FRANKFORT, Ky. (KT) – Kentucky State Parks are partnering with local communities to help with deferred maintenance of the parks.
State lawmakers heard an update on refurbishing Kentucky’s State Parks system during a meeting of the Interim Joint Tourism, Small Business and Information Technology committee on Friday.
Tourism, Arts and Heritage Cabinet Secretary Don Parkinson told the panel they appreciate the $18 million in the state budget two years ago, along with an additional $20 million in the two-year budget approved earlier this year.
“We need $240 million for deferred maintenance, but we’re getting a lot of payoff from the $38 million we’re in the process of investing,” he said.
There was good news on occupancy at State Report Park lodges.
“Room sales are up, we’re getting better customer satisfaction scores, we’re moving in the right direction. We feel good about where we are with that,” Parkinson told the committee.
Parks Commissioner Donnie Holland testified the parks employ about 780 people full-time, along with 1,500 seasonal workers, and are a big part of tourism’s economic impact on the state.
“Last year we topped one billion dollars for the first time in economic impact, up from about $840 million three years earlier,” Holland said. “So, as we increase our room sales, we see our economic impact pay for the parks, in essence.”
Holland said they are increasing their partnerships with local communities due to the deferred maintenance costs. The partnerships began in 2010, turning over Ben Hawes State Park to the city of Owensboro, and continued with Constitution Square State Historic Site in Danville two years later.
Other partnerships due to deferred maintenance include:
--Jenny Wiley, where the amphitheater was leased to the city of Prestonsburg, who made needed repairs to re-open the facility and is working on repairs to the closed swimming pool, with plans to re-open next Spring.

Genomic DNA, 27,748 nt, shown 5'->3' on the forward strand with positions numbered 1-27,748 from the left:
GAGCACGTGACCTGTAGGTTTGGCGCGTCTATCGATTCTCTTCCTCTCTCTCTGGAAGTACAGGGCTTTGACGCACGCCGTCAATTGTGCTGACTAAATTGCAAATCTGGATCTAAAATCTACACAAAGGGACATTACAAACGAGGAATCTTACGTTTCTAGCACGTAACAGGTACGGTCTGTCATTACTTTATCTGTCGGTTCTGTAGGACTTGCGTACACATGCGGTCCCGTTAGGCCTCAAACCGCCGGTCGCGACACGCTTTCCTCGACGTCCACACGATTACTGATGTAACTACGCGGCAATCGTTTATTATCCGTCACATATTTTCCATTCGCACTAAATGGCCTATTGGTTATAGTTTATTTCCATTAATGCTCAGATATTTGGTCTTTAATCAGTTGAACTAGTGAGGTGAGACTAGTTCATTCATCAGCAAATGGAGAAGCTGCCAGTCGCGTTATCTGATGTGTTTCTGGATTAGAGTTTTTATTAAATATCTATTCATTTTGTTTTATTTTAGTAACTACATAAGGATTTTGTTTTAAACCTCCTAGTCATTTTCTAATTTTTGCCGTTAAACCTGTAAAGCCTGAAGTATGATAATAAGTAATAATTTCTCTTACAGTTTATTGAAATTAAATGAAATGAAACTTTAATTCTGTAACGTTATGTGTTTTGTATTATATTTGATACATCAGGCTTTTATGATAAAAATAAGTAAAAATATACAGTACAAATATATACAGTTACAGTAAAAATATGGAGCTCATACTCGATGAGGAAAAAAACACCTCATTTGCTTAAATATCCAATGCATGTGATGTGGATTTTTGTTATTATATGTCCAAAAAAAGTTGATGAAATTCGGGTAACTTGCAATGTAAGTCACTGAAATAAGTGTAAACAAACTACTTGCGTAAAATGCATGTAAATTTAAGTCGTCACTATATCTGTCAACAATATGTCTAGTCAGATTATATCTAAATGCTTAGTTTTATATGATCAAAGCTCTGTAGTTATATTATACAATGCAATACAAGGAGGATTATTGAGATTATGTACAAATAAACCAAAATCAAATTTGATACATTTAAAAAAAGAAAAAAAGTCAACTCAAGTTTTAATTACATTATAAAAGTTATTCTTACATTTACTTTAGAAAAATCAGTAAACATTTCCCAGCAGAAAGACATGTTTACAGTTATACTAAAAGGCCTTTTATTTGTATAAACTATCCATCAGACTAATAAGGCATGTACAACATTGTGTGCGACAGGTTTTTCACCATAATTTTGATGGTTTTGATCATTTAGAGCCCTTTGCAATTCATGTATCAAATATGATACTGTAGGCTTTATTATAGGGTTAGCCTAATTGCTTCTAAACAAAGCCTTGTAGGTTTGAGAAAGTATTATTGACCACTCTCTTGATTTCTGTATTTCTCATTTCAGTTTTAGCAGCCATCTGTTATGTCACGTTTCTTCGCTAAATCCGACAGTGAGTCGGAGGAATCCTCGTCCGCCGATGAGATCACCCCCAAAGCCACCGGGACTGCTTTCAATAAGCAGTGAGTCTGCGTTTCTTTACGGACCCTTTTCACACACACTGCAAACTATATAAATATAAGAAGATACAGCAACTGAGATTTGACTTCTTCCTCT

--Kentucky Dam Village, where Calvert City took over the airport and made improvements to become an FAA approved airport.
--My Old Kentucky Home, where Nelson County Fiscal Court made repairs to the amphitheater, which the state was forced to close due to structural and electrical issues.
--Lake Malone, where a local charitable foundation paid to demolish the dilapidated dock and replace it, so it is back to serving boaters.
--Kincaid Lake, where the nine-hole golf course was leased to Pendleton County who made needed improvements to keep the course open.
Other future projects are at Levi Jackson, where London officials want to operate and manage the park and the William Whitley House in Lincoln County, where the local historical society will provide additional funding for its continued preservation.
Holland says the resort parks adjust hours during the winter. While Natural Bridge and Jenny Wiley will be open seven days a week, the other 15 resort parks will have reduced days of operation.
“To make you feel a little better, we have a few states that have over a billion dollars in deferred maintenance issues,” Holland said.